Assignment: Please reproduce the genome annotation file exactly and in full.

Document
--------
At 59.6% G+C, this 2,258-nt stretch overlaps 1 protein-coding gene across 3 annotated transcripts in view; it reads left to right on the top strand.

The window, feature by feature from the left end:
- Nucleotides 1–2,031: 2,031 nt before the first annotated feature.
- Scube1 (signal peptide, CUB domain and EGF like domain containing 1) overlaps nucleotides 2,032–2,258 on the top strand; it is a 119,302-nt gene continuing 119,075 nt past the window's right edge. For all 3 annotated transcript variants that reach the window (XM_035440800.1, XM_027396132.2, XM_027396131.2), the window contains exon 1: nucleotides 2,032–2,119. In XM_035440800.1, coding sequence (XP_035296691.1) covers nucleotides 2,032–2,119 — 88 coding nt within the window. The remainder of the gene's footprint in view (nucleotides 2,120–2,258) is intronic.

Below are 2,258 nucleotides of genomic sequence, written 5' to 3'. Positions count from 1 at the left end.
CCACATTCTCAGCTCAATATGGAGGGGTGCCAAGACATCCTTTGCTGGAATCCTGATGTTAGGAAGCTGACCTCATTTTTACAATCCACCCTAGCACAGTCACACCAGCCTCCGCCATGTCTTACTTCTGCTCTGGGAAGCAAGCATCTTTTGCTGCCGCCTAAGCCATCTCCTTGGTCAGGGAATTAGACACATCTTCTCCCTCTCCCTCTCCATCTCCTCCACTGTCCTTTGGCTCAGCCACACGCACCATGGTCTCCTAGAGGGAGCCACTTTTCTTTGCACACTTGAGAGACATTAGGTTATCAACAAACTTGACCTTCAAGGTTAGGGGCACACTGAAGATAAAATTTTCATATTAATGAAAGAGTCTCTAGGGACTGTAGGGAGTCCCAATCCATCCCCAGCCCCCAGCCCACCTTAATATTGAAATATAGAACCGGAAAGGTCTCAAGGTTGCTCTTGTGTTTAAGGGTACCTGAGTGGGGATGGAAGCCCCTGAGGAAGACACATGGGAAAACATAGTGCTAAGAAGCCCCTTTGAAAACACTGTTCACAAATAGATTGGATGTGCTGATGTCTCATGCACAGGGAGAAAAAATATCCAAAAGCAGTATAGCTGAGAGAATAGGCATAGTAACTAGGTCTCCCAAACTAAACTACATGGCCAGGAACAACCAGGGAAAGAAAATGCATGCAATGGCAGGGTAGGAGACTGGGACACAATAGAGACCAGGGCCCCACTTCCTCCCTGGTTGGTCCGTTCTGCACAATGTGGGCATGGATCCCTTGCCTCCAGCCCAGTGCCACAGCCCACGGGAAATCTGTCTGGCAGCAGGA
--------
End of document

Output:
At 59.6% G+C, this 2,258-nt stretch overlaps 1 protein-coding gene across 3 annotated transcripts in view; it reads left to right on the top strand.

The window, feature by feature from the left end:
- Nucleotides 1–2,031: 2,031 nt before the first annotated feature.
- Scube1 (signal peptide, CUB domain and EGF like domain containing 1) overlaps nucleotides 2,032–2,258 on the top strand; it is a 119,302-nt gene continuing 119,075 nt past the window's right edge. For all 3 annotated transcript variants that reach the window (XM_035440800.1, XM_027396132.2, XM_027396131.2), the window contains exon 1: nucleotides 2,032–2,119. In XM_035440800.1, coding sequence (XP_035296691.1) covers nucleotides 2,032–2,119 — 88 coding nt within the window. The remainder of the gene's footprint in view (nucleotides 2,120–2,258) is intronic.

Below are 2,258 nucleotides of genomic sequence, written 5' to 3'. Positions count from 1 at the left end.
CCACATTCTCAGCTCAATATGGAGGGGTGCCAAGACATCCTTTGCTGGAATCCTGATGTTAGGAAGCTGACCTCATTTTTACAATCCACCCTAGCACAGTCACACCAGCCTCCGCCATGTCTTACTTCTGCTCTGGGAAGCAAGCATCTTTTGCTGCCGCCTAAGCCATCTCCTTGGTCAGGGAATTAGACACATCTTCTCCCTCTCCCTCTCCATCTCCTCCACTGTCCTTTGGCTCAGCCACACGCACCATGGTCTCCTAGAGGGAGCCACTTTTCTTTGCACACTTGAGAGACATTAGGTTATCAACAAACTTGACCTTCAAGGTTAGGGGCACACTGAAGATAAAATTTTCATATTAATGAAAGAGTCTCTAGGGACTGTAGGGAGTCCCAATCCATCCCCAGCCCCCAGCCCACCTTAATATTGAAATATAGAACCGGAAAGGTCTCAAGGTTGCTCTTGTGTTTAAGGGTACCTGAGTGGGGATGGAAGCCCCTGAGGAAGACACATGGGAAAACATAGTGCTAAGAAGCCCCTTTGAAAACACTGTTCACAAATAGATTGGATGTGCTGATGTCTCATGCACAGGGAGAAAAAATATCCAAAAGCAGTATAGCTGAGAGAATAGGCATAGTAACTAGGTCTCCCAAACTAAACTACATGGCCAGGAACAACCAGGGAAAGAAAATGCATGCAATGGCAGGGTAGGAGACTGGGACACAATAGAGACCAGGGCCCCACTTCCTCCCTGGTTGGTCCGTTCTGCACAATGTGGGCATGGATCCCTTGCCTCCAGCCCAGTGCCACAGCCCACGGGAAATCTGTCTGGCAGCAGGA